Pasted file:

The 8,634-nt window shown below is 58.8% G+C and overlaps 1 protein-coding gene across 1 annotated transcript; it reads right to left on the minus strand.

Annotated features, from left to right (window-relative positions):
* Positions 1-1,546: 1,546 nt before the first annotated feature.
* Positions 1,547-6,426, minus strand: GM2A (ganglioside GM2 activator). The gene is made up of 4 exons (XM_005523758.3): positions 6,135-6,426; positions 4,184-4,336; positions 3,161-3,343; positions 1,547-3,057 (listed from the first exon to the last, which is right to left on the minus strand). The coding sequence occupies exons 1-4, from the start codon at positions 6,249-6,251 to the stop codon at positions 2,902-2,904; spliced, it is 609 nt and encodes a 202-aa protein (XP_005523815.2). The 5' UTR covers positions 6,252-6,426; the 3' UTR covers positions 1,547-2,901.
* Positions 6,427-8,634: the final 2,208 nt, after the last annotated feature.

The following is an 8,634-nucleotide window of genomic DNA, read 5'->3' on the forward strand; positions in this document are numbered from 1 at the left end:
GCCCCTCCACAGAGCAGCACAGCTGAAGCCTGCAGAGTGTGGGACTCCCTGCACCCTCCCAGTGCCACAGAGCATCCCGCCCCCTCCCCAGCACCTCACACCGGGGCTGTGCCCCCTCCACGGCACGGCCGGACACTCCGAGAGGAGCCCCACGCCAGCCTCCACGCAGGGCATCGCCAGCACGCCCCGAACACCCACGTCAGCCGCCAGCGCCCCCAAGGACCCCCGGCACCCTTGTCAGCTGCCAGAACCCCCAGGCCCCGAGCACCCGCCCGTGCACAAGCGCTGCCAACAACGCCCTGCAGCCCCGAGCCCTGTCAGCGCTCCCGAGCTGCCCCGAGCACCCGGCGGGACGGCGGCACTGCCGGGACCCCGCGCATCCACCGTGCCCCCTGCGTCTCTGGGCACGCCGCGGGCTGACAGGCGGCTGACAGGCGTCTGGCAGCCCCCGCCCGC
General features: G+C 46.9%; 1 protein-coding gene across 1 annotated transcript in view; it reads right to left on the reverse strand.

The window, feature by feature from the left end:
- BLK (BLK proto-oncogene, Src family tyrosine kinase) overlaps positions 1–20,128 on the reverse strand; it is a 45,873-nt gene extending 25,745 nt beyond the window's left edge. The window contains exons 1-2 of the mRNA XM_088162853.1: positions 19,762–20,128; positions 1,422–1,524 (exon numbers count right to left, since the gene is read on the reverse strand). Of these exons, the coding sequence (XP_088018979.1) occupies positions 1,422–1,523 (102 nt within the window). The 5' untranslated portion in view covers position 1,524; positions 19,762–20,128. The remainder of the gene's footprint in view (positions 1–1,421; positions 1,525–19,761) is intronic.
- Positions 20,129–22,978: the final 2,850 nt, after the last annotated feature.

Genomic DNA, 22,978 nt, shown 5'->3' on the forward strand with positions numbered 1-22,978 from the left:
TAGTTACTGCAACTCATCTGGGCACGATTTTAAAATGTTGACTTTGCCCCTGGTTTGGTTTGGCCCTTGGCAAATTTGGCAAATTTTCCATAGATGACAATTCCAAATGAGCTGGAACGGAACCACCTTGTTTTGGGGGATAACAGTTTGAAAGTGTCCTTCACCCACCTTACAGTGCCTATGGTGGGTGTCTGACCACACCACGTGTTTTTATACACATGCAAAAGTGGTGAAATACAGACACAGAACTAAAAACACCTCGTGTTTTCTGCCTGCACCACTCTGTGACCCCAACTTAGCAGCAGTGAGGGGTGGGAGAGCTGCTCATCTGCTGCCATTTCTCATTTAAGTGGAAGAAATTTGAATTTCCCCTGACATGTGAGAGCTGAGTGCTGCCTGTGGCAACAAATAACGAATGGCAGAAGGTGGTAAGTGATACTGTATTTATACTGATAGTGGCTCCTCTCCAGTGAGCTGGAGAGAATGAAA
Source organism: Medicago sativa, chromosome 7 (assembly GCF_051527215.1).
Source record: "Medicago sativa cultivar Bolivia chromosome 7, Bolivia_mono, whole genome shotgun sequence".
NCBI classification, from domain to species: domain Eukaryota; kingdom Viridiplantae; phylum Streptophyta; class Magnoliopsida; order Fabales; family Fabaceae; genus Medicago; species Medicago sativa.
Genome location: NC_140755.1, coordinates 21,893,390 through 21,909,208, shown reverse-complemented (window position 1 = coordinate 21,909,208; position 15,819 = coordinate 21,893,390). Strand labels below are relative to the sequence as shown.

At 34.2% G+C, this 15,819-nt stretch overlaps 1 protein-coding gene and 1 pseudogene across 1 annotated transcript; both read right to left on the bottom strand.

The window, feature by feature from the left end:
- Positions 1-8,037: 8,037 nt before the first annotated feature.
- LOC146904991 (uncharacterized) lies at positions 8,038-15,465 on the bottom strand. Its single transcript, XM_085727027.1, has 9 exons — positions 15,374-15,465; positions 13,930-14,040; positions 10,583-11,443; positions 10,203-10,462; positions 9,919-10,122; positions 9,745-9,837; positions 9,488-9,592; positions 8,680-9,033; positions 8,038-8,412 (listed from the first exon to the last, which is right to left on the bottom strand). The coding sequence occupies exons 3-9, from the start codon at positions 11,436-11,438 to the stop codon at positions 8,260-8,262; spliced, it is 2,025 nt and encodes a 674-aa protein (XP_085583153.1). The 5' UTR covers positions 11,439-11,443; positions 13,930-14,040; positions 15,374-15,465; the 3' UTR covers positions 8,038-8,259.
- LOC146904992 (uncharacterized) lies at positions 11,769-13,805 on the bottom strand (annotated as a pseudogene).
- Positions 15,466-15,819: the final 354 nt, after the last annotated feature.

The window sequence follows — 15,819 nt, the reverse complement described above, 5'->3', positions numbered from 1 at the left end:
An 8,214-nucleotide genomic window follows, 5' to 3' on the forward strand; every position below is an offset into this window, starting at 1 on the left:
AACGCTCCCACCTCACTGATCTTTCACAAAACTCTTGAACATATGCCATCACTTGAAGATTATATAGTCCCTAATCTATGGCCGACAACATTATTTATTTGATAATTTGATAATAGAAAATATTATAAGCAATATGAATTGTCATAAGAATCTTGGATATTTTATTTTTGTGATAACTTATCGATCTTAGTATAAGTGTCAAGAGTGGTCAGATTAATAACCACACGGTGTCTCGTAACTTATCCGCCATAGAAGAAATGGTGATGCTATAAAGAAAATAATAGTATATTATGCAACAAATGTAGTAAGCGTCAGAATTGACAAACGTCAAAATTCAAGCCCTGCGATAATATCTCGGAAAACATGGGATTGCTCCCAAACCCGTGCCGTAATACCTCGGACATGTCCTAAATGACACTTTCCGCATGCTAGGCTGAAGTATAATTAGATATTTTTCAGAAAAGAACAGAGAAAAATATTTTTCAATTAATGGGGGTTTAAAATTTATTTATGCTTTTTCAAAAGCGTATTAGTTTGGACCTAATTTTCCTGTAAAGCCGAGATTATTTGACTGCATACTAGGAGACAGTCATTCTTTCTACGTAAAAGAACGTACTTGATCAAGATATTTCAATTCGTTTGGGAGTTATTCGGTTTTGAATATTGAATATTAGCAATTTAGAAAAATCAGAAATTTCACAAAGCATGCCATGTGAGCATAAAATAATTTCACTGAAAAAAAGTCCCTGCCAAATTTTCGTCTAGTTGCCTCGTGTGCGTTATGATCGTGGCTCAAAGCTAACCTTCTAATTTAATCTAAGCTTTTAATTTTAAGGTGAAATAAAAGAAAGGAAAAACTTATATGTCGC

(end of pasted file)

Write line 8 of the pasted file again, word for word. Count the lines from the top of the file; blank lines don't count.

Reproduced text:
General features: G+C 46.9%; 1 protein-coding gene across 1 annotated transcript in view; it reads right to left on the reverse strand.